However, let’s look at some of the case studies and subjects that appeared in the film, and a full discussion about why reality, once again, tells a completely different story.
John Fenton (Pavillion, Wyo.)
Summary: Mr. Fenton was also featured in Gasland, providing clarity from the beginning that Gasland Part II is little more than a retread of the same themes explored in the first movie. Fenton has said: “When we turn on the tap, the water reeks of hydrocarbons and chemicals,” which he blames on nearby hydraulic fracturing. The town of Pavillion itself has become a flashpoint in the debate over shale development in the United States, premised chiefly on an unreviewed, draft EPA report from December 2011 that theorized a link between hydraulic fracturing and test results from two deep monitoring wells the agency drilled. In Gasland Part II, the EPA report is presented as proof that hydraulic fracturing causes water contamination, and Fenton (along with a curse word-laden scene with Louis Meeks) is the vehicle through which Fox presents it.
The Facts: Since at least the 1960s, the U.S. Geological Survey has documented poor water quality in the Wind River Formation, over which Pavillion sits. The reasons vary from naturally-occurring compounds to pesticide and agriculture runoff. Here are a few examples:
- USGS (1992): “Water quality is variable in the Wind River Formation because this unit has highly variable lithology, permeability, and recharge conditions. Dissolved-solids concentrations in water samples from this formation ranged from 211 to 5,110 mg/L.” (page 82)
- USGS (1991): “Dissolved-solids concentrations varied greatly for water samples collected from the 34 geologic units inventoried. Dissolved-solids concentrations in all water samples … were 2 to 14 times greater than the Secondary Maximum Contaminant Level of 500 mg/L set by the EPA.” (page 103; emphasis added)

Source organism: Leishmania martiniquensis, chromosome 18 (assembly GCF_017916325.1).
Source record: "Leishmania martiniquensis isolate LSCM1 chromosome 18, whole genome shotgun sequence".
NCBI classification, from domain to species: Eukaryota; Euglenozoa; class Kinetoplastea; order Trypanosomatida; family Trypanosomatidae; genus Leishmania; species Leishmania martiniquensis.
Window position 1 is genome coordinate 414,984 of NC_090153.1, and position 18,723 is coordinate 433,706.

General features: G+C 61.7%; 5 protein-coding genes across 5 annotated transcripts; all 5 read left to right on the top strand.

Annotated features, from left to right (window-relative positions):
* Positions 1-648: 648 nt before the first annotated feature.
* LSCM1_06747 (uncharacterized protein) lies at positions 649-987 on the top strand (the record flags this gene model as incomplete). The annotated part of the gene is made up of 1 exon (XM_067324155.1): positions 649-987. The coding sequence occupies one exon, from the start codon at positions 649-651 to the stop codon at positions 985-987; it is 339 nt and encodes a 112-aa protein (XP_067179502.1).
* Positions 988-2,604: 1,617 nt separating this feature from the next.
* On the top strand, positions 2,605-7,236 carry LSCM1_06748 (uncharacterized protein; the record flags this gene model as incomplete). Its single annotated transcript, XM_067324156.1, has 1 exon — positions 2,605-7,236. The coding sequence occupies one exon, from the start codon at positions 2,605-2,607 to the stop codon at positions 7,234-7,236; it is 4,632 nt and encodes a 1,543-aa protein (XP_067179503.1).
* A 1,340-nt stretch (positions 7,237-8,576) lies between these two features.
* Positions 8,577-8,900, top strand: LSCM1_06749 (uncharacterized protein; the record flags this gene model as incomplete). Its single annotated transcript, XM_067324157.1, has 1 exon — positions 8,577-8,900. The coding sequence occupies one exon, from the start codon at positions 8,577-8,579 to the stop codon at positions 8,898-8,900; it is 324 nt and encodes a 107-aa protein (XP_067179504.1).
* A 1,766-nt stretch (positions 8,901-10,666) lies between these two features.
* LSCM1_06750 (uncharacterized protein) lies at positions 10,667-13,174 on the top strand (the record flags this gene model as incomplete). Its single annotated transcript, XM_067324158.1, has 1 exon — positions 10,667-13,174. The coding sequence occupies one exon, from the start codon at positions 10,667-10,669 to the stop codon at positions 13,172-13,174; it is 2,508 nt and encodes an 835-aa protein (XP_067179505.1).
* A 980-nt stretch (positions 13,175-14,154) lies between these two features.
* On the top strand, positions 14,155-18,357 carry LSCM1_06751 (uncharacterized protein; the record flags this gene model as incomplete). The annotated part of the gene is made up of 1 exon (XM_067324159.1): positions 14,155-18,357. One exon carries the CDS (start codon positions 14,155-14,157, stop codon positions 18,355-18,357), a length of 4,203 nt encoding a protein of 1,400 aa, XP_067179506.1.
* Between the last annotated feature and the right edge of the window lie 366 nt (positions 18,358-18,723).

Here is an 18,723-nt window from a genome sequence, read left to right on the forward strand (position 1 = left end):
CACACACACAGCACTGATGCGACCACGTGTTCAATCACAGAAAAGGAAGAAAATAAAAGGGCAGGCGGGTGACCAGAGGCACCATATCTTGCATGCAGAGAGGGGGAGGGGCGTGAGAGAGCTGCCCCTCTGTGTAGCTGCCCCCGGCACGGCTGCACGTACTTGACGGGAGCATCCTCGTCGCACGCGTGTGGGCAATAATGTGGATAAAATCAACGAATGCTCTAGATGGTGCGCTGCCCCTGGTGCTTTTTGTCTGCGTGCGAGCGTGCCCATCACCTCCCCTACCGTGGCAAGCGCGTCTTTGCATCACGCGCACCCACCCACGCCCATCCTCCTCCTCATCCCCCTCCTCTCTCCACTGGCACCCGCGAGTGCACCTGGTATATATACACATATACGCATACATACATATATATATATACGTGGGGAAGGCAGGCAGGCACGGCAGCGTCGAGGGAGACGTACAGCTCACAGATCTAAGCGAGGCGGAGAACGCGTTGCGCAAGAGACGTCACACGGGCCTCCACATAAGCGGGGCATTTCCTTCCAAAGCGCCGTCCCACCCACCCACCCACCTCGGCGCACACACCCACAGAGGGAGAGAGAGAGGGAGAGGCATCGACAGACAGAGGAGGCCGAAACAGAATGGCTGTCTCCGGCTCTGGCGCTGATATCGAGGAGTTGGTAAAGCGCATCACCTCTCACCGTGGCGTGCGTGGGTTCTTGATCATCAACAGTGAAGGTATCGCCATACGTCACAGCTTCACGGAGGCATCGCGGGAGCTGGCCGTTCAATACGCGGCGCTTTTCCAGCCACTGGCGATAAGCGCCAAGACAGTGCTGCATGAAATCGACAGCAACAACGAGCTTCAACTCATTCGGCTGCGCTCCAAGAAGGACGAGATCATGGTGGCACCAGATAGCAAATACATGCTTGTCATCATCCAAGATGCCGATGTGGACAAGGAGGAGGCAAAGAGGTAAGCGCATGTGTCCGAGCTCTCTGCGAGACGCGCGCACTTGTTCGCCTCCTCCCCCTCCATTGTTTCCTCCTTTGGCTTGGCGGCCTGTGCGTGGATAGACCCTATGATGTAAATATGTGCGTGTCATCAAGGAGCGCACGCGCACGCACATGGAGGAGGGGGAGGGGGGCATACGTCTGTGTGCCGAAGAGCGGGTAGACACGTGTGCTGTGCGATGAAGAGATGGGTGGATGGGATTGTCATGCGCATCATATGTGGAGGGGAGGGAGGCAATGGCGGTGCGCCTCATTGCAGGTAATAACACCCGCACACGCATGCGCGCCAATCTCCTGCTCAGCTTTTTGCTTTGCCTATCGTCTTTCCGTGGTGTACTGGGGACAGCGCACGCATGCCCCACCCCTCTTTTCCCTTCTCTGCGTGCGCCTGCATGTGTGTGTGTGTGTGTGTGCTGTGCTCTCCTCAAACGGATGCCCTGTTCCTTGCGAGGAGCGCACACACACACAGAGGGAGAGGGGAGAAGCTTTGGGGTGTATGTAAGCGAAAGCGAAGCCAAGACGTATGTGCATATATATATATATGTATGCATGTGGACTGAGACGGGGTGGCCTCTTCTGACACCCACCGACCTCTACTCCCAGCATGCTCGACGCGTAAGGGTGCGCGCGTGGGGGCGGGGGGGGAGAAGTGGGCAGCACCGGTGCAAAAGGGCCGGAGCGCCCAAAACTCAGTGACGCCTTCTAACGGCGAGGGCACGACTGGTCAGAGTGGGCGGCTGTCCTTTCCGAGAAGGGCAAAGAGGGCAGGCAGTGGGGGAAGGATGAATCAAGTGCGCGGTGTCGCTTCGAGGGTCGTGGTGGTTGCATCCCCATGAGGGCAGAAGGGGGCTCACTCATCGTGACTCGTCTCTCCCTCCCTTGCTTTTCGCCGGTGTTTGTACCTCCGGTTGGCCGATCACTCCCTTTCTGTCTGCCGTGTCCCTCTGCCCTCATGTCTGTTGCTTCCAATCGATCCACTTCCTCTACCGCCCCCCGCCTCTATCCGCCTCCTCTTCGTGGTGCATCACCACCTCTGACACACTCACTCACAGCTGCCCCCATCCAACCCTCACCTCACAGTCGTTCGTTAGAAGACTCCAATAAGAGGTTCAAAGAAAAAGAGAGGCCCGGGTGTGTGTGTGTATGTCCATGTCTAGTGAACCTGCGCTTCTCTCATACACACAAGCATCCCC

- USGS (1989): “The ground water in Fremont County was ranked the fourth most vulnerable to pesticide contamination in Wyoming. … Six of the 18 focal pesticides and 1 non-focal pesticide were detected in Fremont County. At least one pesticide was detected in 13 of the 20 wells sampled in Fremont County.” (USGS fact sheet; emphasis added)
- USGS (1969): “Poor drainage resulting in salt accumulation has been a problem in many irrigated areas on the [Wind River] Reservation. McGreevy and others (1969, p. I58-I66) reported numerous drainage problems associated with the [Wind River aquifer], and Peterson and others (1991, p. 10) reported that seepage and salt accumulation became apparent in the Riverton Reclamation Project area shortly after irrigation started in the 1920s. (page 8; emphasis added)
Fenton is described in the movie as a person fighting back against the oil and gas industry, a cause he asked the viewers at the premiere to take up themselves. According to Bloomberg News, Fenton receives about $2,000 per year for each of the 24 gas wells on his property – a fact that neither Josh nor Fenton gave nary a mention.
Meanwhile, EPA’s report on water quality in Pavillion has been exposed as flawed by Wyoming state regulators, the U.S. Bureau of Land Management, and the U.S. Geological Survey. Don Simpson, a high ranking official for BLM, pointed to the possibility of “bias in the samples” from EPA’s research. In fact, Simpson says that EPA’s findings